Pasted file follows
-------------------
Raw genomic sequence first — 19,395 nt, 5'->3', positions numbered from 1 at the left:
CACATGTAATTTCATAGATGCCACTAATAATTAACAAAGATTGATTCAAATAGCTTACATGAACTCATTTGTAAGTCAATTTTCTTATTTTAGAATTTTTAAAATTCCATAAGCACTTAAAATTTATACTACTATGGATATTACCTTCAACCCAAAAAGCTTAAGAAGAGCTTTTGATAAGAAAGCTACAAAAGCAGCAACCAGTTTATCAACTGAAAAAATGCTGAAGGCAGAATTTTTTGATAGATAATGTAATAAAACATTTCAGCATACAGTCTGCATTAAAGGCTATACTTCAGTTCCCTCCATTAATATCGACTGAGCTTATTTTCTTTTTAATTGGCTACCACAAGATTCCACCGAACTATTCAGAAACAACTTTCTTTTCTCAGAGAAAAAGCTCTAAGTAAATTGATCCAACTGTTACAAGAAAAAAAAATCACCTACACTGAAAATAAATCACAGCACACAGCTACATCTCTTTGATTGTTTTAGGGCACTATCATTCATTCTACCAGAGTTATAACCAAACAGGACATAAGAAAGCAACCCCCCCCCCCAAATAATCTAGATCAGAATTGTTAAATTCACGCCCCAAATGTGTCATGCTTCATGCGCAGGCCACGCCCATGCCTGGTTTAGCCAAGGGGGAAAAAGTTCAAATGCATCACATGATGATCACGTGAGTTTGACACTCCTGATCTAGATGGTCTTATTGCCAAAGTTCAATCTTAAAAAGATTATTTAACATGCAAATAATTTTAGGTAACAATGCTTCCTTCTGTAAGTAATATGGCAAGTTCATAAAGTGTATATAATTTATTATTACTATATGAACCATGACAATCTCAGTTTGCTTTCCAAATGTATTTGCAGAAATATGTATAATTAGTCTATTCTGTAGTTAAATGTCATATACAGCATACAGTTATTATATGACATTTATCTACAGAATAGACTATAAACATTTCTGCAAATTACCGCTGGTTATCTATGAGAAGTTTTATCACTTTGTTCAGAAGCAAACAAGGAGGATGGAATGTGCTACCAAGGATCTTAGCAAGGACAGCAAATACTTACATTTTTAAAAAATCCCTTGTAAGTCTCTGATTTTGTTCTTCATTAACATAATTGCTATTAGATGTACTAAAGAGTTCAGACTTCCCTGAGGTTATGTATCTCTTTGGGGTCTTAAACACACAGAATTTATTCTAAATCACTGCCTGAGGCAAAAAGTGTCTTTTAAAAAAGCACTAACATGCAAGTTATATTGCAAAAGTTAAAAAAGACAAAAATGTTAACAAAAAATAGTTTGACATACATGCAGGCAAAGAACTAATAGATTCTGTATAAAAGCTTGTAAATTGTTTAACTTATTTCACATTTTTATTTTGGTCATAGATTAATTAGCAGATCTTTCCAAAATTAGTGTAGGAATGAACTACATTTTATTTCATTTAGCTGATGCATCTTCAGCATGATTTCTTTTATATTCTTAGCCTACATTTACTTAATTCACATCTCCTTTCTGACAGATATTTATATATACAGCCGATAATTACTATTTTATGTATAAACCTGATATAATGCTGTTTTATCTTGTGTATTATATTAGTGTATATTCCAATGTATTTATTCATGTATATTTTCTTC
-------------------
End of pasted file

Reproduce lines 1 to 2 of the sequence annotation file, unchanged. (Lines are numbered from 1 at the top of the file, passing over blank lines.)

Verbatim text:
Raw genomic sequence first — 19,395 nt, 5'->3', positions numbered from 1 at the left:
CACATGTAATTTCATAGATGCCACTAATAATTAACAAAGATTGATTCAAATAGCTTACATGAACTCATTTGTAAGTCAATTTTCTTATTTTAGAATTTTTAAAATTCCATAAGCACTTAAAATTTATACTACTATGGATATTACCTTCAACCCAAAAAGCTTAAGAAGAGCTTTTGATAAGAAAGCTACAAAAGCAGCAACCAGTTTATCAACTGAAAAAATGCTGAAGGCAGAATTTTTTGATAGATAATGTAATAAAACATTTCAGCATACAGTCTGCATTAAAGGCTATACTTCAGTTCCCTCCATTAATATCGACTGAGCTTATTTTCTTTTTAATTGGCTACCACAAGATTCCACCGAACTATTCAGAAACAACTTTCTTTTCTCAGAGAAAAAGCTCTAAGTAAATTGATCCAACTGTTACAAGAAAAAAAAATCACCTACACTGAAAATAAATCACAGCACACAGCTACATCTCTTTGATTGTTTTAGGGCACTATCATTCATTCTACCAGAGTTATAACCAAACAGGACATAAGAAAGCAACCCCCCCCCCCAAATAATCTAGATCAGAATTGTTAAATTCACGCCCCAAATGTGTCATGCTTCATGCGCAGGCCACGCCCATGCCTGGTTTAGCCAAGGGGGAAAAAGTTCAAATGCATCACATGATGATCACGTGAGTTTGACACTCCTGATCTAGATGGTCTTATTGCCAAAGTTCAATCTTAAAAAGATTATTTAACATGCAAATAATTTTAGGTAACAATGCTTCCTTCTGTAAGTAATATGGCAAGTTCATAAAGTGTATATAATTTATTATTACTATATGAACCATGACAATCTCAGTTTGCTTTCCAAATGTATTTGCAGAAATATGTATAATTAGTCTATTCTGTAGTTAAATGTCATATACAGCATACAGTTATTATATGACATTTATCTACAGAATAGACTATAAACATTTCTGCAAATTACCGCTGGTTATCTATGAGAAGTTTTATCACTTTGTTCAGAAGCAAACAAGGAGGATGGAATGTGCTACCAAGGATCTTAGCAAGGACAGCAAATACTTACATTTTTAAAAAATCCCTTGTAAGTCTCTGATTTTGTTCTTCATTAACATAATTGCTATTAGATGTACTAAAGAGTTCAGACTTCCCTGAGGTTATGTATCTCTTTGGGGTCTTAAACACACAGAATTTATTCTAAATCACTGCCTGAGGCAAAAAGTGTCTTTTAAAAAAGCACTAACATGCAAGTTATATTGCAAAAGTTAAAAAAGACAAAAATGTTAACAAAAAATAGTTTGACATACATGCAGGCAAAGAACTAATAGATTCTGTATAAAAGCTTGTAAATTGTTTAACTTATTTCACATTTTTATTTTGGTCATAGATTAATTAGCAGATCTTTCCAAAATTAGTGTAGGAATGAACTACATTTTATTTCATTTAGCTGATGCATCTTCAGCATGATTTCTTTTATATTCTTAGCCTACATTTACTTAATTCACATCTCCTTTCTGACAGATATTTATATATACAGCCGATAATTACTATTTTATGTATAAACCTGATATAATGCTGTTTTATCTTGTGTATTATATTAGTGTATATTCCAATGTATTTATTCATGTATATTTTCTTC